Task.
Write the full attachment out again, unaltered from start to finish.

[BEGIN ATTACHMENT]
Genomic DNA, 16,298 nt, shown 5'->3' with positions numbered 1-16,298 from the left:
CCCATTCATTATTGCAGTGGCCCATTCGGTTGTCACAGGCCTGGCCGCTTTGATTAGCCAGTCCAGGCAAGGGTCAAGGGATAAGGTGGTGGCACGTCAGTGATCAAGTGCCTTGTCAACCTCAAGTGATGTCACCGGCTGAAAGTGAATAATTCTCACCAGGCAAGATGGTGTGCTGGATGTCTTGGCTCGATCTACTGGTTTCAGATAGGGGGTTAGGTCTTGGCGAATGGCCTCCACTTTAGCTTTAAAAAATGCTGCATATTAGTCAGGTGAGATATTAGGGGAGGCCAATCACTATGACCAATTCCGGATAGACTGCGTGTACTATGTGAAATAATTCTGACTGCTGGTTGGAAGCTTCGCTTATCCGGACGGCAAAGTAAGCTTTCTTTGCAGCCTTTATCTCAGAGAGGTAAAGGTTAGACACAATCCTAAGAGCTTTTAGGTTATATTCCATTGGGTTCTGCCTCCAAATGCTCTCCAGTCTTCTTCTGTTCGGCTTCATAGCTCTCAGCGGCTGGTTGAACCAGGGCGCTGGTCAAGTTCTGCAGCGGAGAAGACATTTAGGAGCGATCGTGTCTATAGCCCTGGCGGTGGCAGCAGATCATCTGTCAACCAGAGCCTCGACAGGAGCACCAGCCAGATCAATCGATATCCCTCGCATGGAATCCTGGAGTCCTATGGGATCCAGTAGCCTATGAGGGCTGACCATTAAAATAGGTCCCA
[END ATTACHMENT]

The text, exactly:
Genomic DNA, 16,298 nt, shown 5'->3' with positions numbered 1-16,298 from the left:
CCCATTCATTATTGCAGTGGCCCATTCGGTTGTCACAGGCCTGGCCGCTTTGATTAGCCAGTCCAGGCAAGGGTCAAGGGATAAGGTGGTGGCACGTCAGTGATCAAGTGCCTTGTCAACCTCAAGTGATGTCACCGGCTGAAAGTGAATAATTCTCACCAGGCAAGATGGTGTGCTGGATGTCTTGGCTCGATCTACTGGTTTCAGATAGGGGGTTAGGTCTTGGCGAATGGCCTCCACTTTAGCTTTAAAAAATGCTGCATATTAGTCAGGTGAGATATTAGGGGAGGCCAATCACTATGACCAATTCCGGATAGACTGCGTGTACTATGTGAAATAATTCTGACTGCTGGTTGGAAGCTTCGCTTATCCGGACGGCAAAGTAAGCTTTCTTTGCAGCCTTTATCTCAGAGAGGTAAAGGTTAGACACAATCCTAAGAGCTTTTAGGTTATATTCCATTGGGTTCTGCCTCCAAATGCTCTCCAGTCTTCTTCTGTTCGGCTTCATAGCTCTCAGCGGCTGGTTGAACCAGGGCGCTGGTCAAGTTCTGCAGCGGAGAAGACATTTAGGAGCGATCGTGTCTATAGCCCTGGCGGTGGCAGCAGATCATCTGTCAACCAGAGCCTCGACAGGAGCACCAGCCAGATCAATCGATATCCCTCGCATGGAATCCTGGAGTCCTATGGGATCCAGTAGCCTATGAGGGCTGACCATTAAAATAGGTCCCA